Secrecy | 2004 News ||
Secrecy and Security News
Newer News: January 2005
- CIA makes no disclosures on abuse by Charlie Savage, The Boston Globe, December 27. "The CIA is refusing to disclose any information about abuse of detainees in Afghanistan and at the U.S. naval base at Guantánamo Bay, Cuba, invoking a legal precedent that involved a secret project by the billionaire Howard Hughes to recover a sunken Soviet nuclear submarine in the 1970s."
- Bush Administration's Homeland 'Insecurity' by William Fisher, Inter Press Service News Agency, December 27. "The Bush administration appears set to maintain the secrecy that has characterized its workings since 2000. The latest evidence is a directive from the department of homeland security instructing its employees and contractors to share sensitive but unclassified information only with those having a need to know it."
- CIA Announces Decennial Review of Operational Files Designations, Federal Register, December 21. "The Central Intelligence Agency (CIA or Agency) is soliciting comments regarding the historical value of, or other public interest in, the CIA files designated by the Director of Central Intelligence (DCI) pursuant to the CIA Information Act of 1984."
- National Archives Opens Additional JFK Assassination Materials, NARA news release, December 20. "The records being released are documents recently re-reviewed and processed by the Central Intelligence Agency."
- Cold War-Era CIA Documents Missing by Libby Lewis, National Public Radio Weekend Edition, December 18. "The National Archives says records of how much money the CIA received from Congress from 1946 to 1970 are missing. Researchers are annoyed, fearing a loss of important historical information."
- ISOO Letter on Status of Automatic Declassification Planning, from ISOO director William Leonard. "Several agencies have indicated their intent to delay for an additional 5 years the automatic declassification of information contained in special media such as microforms, motion pictures, and audiotapes."
- NGA Extends Comment Period on Withdrawal of Aeronautical Information, Federal Register, December 17. "NGA is inviting public comment on the proposed action to withdraw aeronautical data and products from public distribution."
- Report: Govt secrecy hurting warfighters by Shaun Waterman, United Press International, December 15. "The current system for protecting government information is outdated, almost unworkable and makes the 'information flow to the war fighter ... excessively constricted,' according to a report prepared for the Department of Defense by a secretive scientific advisory panel."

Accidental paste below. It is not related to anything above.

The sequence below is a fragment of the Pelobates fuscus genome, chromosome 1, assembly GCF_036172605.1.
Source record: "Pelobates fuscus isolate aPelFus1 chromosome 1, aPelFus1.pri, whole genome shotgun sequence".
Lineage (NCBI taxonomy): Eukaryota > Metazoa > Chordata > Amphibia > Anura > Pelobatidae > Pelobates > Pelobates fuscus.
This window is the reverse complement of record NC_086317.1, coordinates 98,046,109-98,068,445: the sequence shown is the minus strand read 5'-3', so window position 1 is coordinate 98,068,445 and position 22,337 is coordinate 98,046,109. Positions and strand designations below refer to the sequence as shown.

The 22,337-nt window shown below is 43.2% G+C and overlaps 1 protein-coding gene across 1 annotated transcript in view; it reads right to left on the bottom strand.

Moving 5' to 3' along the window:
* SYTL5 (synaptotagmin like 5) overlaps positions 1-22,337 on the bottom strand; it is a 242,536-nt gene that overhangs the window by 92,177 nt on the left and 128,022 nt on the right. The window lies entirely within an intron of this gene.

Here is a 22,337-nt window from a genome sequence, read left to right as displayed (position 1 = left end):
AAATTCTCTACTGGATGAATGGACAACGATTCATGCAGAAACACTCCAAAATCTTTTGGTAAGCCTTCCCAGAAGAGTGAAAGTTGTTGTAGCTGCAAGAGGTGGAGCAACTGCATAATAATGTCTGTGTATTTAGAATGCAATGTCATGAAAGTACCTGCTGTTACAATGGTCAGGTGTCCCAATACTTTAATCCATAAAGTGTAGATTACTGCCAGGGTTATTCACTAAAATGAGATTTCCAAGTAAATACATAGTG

- Homeland security regulations cloaked in secrecy by Lance Gay, Scripps Howard News Service, December 9. "Want to see the federal government's regulation authorizing airport security personnel to pat you down before boarding a plane? You can't. It's a secret rule."
- Berger Investigation Stretches Into Second Year: Former Security Adviser Took Top-Secret Files From National Archives by Josh Gerstein, New York Sun, December 8. "More than a year after President Clinton’s top national security adviser, Samuel Berger, walked out of the National Archives with top-secret documents, a criminal investigation into the matter remains open with no sign of any imminent action."
- Report: Army, Navy Could Miss Declassification Deadline by John Liang, Inside the Pentagon, December 6. "The Army and Navy may be unable to meet a December 2006 deadline for the automatic declassification of secret documents that are more than 25 years old, according to a report released last week by the National Archives' Information Security Oversight Office.
- Searches and gag orders: Homeland Security’s unprecedented campaign cloaks unclassified info by Eileen Sullivan, Federal Times, December 6. "The Homeland Security Department is taking unprecedented steps to keep its unclassified information under wraps. The department has issued a directive that employees and contractors share sensitive but unclassified information only with those having a need to know it."
- NGA Plans Limited Access to Aeronautical Data Beginning in FY 06 by Cynthia Di Pasquale, Inside the Air Force, December 3. "The National Geospatial-Intelligence Agency has announced it plans to remove its entire class of aeronautical data from public access by Oct. 1, 2005, citing the need to uphold data-sharing agreements with foreign governments and protect the integrity of electronic data."
- Homeland Secrecy (Editorial), Washington Post (free reg. req'd), December 3. "The government keeps too many secrets. It classifies information that would do no harm if published; this impedes information-sharing within the government and erodes public confidence. Now the Department of Homeland Security is adding a new twist: aggressive secrecy concerning information that isn't even classified."
- Dangerous government secrecy oaths by Nick Schwellenbach and Peter Brand, San Diego Union-Tribune, December 2. "In an unprecedented and unwise expansion of government secrecy, the Department of Homeland Security has begun swearing its employees to silence, criminalizing the disclosure of information to the public – even if it is not classified."
Older News: November 2004
2004 News ||
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